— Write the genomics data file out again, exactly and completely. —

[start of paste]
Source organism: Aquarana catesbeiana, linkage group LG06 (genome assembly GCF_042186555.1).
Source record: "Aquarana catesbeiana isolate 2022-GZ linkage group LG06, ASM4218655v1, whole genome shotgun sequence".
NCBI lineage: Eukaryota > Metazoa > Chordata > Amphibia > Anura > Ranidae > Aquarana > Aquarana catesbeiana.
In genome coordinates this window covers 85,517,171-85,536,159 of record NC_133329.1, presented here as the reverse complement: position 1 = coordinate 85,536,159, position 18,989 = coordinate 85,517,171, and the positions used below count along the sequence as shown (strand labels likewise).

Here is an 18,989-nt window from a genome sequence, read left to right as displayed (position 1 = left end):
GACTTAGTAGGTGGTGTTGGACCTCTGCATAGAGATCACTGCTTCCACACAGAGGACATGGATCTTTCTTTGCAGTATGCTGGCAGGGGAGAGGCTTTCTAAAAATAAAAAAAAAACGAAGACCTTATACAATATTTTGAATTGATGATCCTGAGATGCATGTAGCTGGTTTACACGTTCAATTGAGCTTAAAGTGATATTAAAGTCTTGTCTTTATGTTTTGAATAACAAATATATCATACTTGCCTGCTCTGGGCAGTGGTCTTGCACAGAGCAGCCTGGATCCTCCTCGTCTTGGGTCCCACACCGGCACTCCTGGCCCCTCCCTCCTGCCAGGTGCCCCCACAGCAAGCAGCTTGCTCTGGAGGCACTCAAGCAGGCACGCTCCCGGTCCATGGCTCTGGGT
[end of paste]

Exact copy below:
Source organism: Aquarana catesbeiana, linkage group LG06 (genome assembly GCF_042186555.1).
Source record: "Aquarana catesbeiana isolate 2022-GZ linkage group LG06, ASM4218655v1, whole genome shotgun sequence".
NCBI lineage: Eukaryota > Metazoa > Chordata > Amphibia > Anura > Ranidae > Aquarana > Aquarana catesbeiana.
In genome coordinates this window covers 85,517,171-85,536,159 of record NC_133329.1, presented here as the reverse complement: position 1 = coordinate 85,536,159, position 18,989 = coordinate 85,517,171, and the positions used below count along the sequence as shown (strand labels likewise).

Here is an 18,989-nt window from a genome sequence, read left to right as displayed (position 1 = left end):
GACTTAGTAGGTGGTGTTGGACCTCTGCATAGAGATCACTGCTTCCACACAGAGGACATGGATCTTTCTTTGCAGTATGCTGGCAGGGGAGAGGCTTTCTAAAAATAAAAAAAAAACGAAGACCTTATACAATATTTTGAATTGATGATCCTGAGATGCATGTAGCTGGTTTACACGTTCAATTGAGCTTAAAGTGATATTAAAGTCTTGTCTTTATGTTTTGAATAACAAATATATCATACTTGCCTGCTCTGGGCAGTGGTCTTGCACAGAGCAGCCTGGATCCTCCTCGTCTTGGGTCCCACACCGGCACTCCTGGCCCCTCCCTCCTGCCAGGTGCCCCCACAGCAAGCAGCTTGCTCTGGAGGCACTCAAGCAGGCACGCTCCCGGTCCATGGCTCTGGGT